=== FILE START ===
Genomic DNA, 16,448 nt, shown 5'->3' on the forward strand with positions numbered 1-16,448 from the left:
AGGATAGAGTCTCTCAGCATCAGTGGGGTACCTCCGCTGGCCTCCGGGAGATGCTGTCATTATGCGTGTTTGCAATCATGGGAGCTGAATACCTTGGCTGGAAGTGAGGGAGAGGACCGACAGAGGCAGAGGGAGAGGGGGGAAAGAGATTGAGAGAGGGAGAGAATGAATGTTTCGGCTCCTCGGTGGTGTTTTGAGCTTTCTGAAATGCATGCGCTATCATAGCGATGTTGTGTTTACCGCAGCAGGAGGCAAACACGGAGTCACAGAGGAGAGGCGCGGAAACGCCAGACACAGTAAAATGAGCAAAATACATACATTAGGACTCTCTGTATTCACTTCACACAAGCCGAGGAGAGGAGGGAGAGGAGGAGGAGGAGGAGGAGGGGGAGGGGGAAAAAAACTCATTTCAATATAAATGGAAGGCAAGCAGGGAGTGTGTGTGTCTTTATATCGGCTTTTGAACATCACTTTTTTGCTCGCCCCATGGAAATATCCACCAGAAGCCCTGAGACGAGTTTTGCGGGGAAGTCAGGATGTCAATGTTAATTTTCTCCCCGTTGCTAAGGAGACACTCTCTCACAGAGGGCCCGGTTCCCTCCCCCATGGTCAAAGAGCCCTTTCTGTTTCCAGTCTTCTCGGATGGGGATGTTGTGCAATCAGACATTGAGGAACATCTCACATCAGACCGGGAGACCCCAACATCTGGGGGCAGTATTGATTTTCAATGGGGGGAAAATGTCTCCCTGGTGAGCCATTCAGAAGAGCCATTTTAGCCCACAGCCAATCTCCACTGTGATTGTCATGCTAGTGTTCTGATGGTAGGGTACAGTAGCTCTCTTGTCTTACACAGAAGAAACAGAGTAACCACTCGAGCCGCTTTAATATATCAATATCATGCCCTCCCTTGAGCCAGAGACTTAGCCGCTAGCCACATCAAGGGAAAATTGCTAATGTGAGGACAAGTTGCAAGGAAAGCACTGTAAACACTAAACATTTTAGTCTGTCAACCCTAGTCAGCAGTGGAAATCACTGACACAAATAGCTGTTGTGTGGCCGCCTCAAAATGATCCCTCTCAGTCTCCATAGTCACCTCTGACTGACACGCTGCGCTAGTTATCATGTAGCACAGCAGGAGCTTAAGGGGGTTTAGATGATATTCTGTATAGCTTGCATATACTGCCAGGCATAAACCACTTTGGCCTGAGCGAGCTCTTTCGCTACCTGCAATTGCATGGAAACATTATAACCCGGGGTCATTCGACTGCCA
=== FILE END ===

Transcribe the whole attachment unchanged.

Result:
Genomic DNA, 16,448 nt, shown 5'->3' on the forward strand with positions numbered 1-16,448 from the left:
AGGATAGAGTCTCTCAGCATCAGTGGGGTACCTCCGCTGGCCTCCGGGAGATGCTGTCATTATGCGTGTTTGCAATCATGGGAGCTGAATACCTTGGCTGGAAGTGAGGGAGAGGACCGACAGAGGCAGAGGGAGAGGGGGGAAAGAGATTGAGAGAGGGAGAGAATGAATGTTTCGGCTCCTCGGTGGTGTTTTGAGCTTTCTGAAATGCATGCGCTATCATAGCGATGTTGTGTTTACCGCAGCAGGAGGCAAACACGGAGTCACAGAGGAGAGGCGCGGAAACGCCAGACACAGTAAAATGAGCAAAATACATACATTAGGACTCTCTGTATTCACTTCACACAAGCCGAGGAGAGGAGGGAGAGGAGGAGGAGGAGGAGGAGGGGGAGGGGGAAAAAAACTCATTTCAATATAAATGGAAGGCAAGCAGGGAGTGTGTGTGTCTTTATATCGGCTTTTGAACATCACTTTTTTGCTCGCCCCATGGAAATATCCACCAGAAGCCCTGAGACGAGTTTTGCGGGGAAGTCAGGATGTCAATGTTAATTTTCTCCCCGTTGCTAAGGAGACACTCTCTCACAGAGGGCCCGGTTCCCTCCCCCATGGTCAAAGAGCCCTTTCTGTTTCCAGTCTTCTCGGATGGGGATGTTGTGCAATCAGACATTGAGGAACATCTCACATCAGACCGGGAGACCCCAACATCTGGGGGCAGTATTGATTTTCAATGGGGGGAAAATGTCTCCCTGGTGAGCCATTCAGAAGAGCCATTTTAGCCCACAGCCAATCTCCACTGTGATTGTCATGCTAGTGTTCTGATGGTAGGGTACAGTAGCTCTCTTGTCTTACACAGAAGAAACAGAGTAACCACTCGAGCCGCTTTAATATATCAATATCATGCCCTCCCTTGAGCCAGAGACTTAGCCGCTAGCCACATCAAGGGAAAATTGCTAATGTGAGGACAAGTTGCAAGGAAAGCACTGTAAACACTAAACATTTTAGTCTGTCAACCCTAGTCAGCAGTGGAAATCACTGACACAAATAGCTGTTGTGTGGCCGCCTCAAAATGATCCCTCTCAGTCTCCATAGTCACCTCTGACTGACACGCTGCGCTAGTTATCATGTAGCACAGCAGGAGCTTAAGGGGGTTTAGATGATATTCTGTATAGCTTGCATATACTGCCAGGCATAAACCACTTTGGCCTGAGCGAGCTCTTTCGCTACCTGCAATTGCATGGAAACATTATAACCCGGGGTCATTCGACTGCCA